The fact is the Left leaders have an inadequate understanding of technology, which holds the key to the future of Bhel.
 
West Bengal lost out on the software boom because all that its leaders knew was that computers were untouchables as they took away jobs.
 
The issue of supercritical (over 500 MW), which Bhel does not have, stands at the core of defining a vision for Bhel.
 
The article asks why rejected the tried and tested supercritical that Babcock Borsig, Bhel's partner, was offering. Is it time to ask, why does Bhel not have supercritical or, more realistically, what can it do so that it can have such down the road?
 
Big players are easy about licensing to a fledgling player which is no threat. This and the politics of the cold war enabled Bhel to get all the it needed till lately.
 
But Bhel is itself quite big and a challenger to global power equipment manufacturers. It will still get for the Indian market because those leaders need a share of the dynamic Indian market and the best way is to partner Bhel.
 
But there is a catch in this. The agreements prevent Bhel from competing for business on the home turf of those leaders.
 
In the post-WTO scenario, the global power equipment market has been deregulated and there is renewed demand for power equipment in the US, post-brownouts.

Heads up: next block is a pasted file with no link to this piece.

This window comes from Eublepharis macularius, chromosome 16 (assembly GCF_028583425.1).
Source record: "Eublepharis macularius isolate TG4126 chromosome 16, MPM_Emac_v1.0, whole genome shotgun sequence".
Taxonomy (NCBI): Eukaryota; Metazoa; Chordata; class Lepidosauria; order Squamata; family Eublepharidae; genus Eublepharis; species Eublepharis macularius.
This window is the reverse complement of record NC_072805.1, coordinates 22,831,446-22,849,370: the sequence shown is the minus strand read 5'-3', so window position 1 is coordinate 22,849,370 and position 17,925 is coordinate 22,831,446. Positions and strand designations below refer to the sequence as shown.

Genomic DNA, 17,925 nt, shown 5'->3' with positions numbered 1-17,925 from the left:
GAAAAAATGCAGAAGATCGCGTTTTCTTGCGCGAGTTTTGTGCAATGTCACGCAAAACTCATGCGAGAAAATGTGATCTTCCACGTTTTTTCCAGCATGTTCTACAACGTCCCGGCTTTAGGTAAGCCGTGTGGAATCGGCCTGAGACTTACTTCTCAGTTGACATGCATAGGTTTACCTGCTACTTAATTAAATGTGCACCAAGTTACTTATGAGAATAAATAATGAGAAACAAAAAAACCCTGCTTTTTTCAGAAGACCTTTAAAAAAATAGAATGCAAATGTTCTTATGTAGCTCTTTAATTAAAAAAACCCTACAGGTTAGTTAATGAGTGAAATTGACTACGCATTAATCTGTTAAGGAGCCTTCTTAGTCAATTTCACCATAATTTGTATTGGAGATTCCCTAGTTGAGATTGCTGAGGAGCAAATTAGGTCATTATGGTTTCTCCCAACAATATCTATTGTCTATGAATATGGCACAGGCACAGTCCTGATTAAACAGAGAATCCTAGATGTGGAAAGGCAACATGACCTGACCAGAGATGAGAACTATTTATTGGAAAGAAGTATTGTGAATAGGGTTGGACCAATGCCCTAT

This is a golden opportunity for Bhel. If Larsen & Toubro can build high reactors for the US, why can Bhel not build power plants?
 
There is a further threat. Some providers of the past will not sell Bhel their for anywhere. A case in point is the unwillingness of ABB to sell control and instrumentation any more to Bhel after the old agreement expired.
 
Thankfully, there is a way out. Bhel has now tied up with MAX Controls, a far smaller player, to use its and most critically give Bhel time to assimilate and develop its own
 
In the past, Bhel was simply not big enough to invest in developing greenfield It should not reinvent the wheel but buy and improve on existing the way the Japanese had done in their early phase of global expansion.
 
But a time comes when you have to be on your own. Bhel can get what it wants from small niche companies.
 
As they are often in financial trouble, Bhel's strategy has to be to buy up such carefully chosen affordable companies. This requires nimble-footed commercial decision making, which can come only from an independent board, not bureaucrats and politicians.
 
If backdoor MNC entry is a fear, let the government retain a golden share.